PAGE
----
This Trump phone call may have led to the attempted coup at the Capitol
Former President Donald Trump was relentless in his efforts to overturn the presidential election. Although he has adamantly insisted that his actions were not an attempt at a coup, there is reportedly evidence to support that it was. According to The Daily Beast, details have been revealed about Trump's phone call that may have led to the attempted coup at the U.S. Capitol.
The U.S. Department of Justice has provided Congress with documentation of the call Trump placed to outline his grievances of presumed voter fraud. At the time, the call had been taken by former U.S. Attorney General Jeffrey Rosen.
Per the publication:
"According to documents that the Justice Department has now turned over to Congress, and that were made public for the first time on Friday, Trump called to discuss his phony voter fraud claims, as if the very political William Barr hadn't conceded, on his way out the door, that despite looking, he'd found none."
With no real evidence of voter fraud, the author Margaret Carlson notes how Trump turned to what she describes as his "people tell me" tactic.
At the time, Trump reportedly claimed:
"'Thousands of people' called, complaining to him about the election, the inaction of DOJ, and how none of them 'trust the FBI." Other "people" say how great Jeff Clark is, as in the acting chief of the civil division who supported all things Trump. People wanted Trump to "replace DOJ leadership" with him."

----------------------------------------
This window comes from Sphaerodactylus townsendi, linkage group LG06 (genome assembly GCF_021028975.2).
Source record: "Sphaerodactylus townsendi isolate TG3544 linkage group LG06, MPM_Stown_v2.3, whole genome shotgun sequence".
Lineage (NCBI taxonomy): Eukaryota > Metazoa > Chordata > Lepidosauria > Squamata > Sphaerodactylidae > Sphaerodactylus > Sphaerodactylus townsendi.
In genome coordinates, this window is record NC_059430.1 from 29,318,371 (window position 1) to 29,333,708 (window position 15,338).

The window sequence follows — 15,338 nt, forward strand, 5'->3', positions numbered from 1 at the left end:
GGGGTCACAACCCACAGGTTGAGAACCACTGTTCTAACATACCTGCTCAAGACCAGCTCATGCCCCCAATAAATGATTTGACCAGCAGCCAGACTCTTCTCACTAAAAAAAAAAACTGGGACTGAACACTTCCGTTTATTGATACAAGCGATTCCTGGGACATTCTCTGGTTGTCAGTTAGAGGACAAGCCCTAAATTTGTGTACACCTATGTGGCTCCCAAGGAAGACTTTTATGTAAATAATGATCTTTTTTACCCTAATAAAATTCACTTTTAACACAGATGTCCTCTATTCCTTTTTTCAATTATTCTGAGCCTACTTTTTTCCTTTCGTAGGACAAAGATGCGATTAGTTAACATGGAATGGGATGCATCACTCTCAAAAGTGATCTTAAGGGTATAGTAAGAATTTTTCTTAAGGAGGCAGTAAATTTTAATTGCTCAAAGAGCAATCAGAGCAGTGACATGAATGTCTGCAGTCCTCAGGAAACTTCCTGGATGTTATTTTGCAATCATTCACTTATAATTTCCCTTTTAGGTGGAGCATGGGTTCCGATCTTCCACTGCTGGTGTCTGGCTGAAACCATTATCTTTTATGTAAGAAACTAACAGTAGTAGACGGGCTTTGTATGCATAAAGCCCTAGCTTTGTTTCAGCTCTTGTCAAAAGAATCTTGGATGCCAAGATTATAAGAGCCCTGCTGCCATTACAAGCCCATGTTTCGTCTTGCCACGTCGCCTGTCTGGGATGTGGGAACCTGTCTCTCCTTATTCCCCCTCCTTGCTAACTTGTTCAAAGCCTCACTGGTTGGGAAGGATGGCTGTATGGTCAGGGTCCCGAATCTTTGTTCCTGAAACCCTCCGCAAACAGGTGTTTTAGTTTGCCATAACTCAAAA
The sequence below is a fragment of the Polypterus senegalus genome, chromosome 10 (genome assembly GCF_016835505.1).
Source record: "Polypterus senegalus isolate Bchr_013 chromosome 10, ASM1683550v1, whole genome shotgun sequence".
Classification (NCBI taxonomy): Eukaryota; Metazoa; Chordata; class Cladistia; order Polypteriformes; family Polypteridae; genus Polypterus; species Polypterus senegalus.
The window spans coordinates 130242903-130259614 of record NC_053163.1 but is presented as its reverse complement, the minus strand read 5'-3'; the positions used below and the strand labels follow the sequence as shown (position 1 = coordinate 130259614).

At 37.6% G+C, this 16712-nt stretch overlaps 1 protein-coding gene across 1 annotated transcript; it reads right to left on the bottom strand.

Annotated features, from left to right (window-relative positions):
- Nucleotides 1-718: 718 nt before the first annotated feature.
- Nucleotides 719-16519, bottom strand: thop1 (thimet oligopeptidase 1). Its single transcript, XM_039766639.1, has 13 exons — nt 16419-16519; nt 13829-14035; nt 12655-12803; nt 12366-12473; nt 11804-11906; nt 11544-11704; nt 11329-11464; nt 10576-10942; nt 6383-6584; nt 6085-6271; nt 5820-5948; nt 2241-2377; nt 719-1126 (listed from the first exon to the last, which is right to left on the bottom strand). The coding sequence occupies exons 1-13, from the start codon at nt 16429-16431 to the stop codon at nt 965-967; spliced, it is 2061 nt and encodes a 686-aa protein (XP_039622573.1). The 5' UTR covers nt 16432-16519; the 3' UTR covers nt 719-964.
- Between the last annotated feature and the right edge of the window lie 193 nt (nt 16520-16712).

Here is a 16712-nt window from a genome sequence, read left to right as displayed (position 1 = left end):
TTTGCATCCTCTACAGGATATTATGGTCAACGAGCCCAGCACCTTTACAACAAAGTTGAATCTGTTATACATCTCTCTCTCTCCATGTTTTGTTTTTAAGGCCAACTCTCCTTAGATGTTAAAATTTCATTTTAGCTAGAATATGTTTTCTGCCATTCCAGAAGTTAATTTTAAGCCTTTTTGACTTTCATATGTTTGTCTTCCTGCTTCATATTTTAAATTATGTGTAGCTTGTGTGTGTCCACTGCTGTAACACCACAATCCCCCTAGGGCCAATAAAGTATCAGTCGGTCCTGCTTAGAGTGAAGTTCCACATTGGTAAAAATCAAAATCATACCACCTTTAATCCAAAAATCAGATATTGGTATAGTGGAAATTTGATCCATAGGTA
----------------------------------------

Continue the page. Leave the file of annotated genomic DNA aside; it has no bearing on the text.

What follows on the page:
The publically released details about the phone call "are a roadmap to Trump's twisted thinking," the writer explains. Trump claimed he could get a number of so-called "allies" on board to back his claims of voter fraud if he could just get the Department of Justice to sign off in support of his mission. Disturbingly, the majority of House Republican lawmakers had no problem blindly following the embattled former president which only caused more chaos.
Despite his denial of an attempted coup, the details of the call indicate that Trump's actions were not just an example of an impulsive decision, but could rather be described as a twisted concoction of thinking he dwelled on before attempting to execute.
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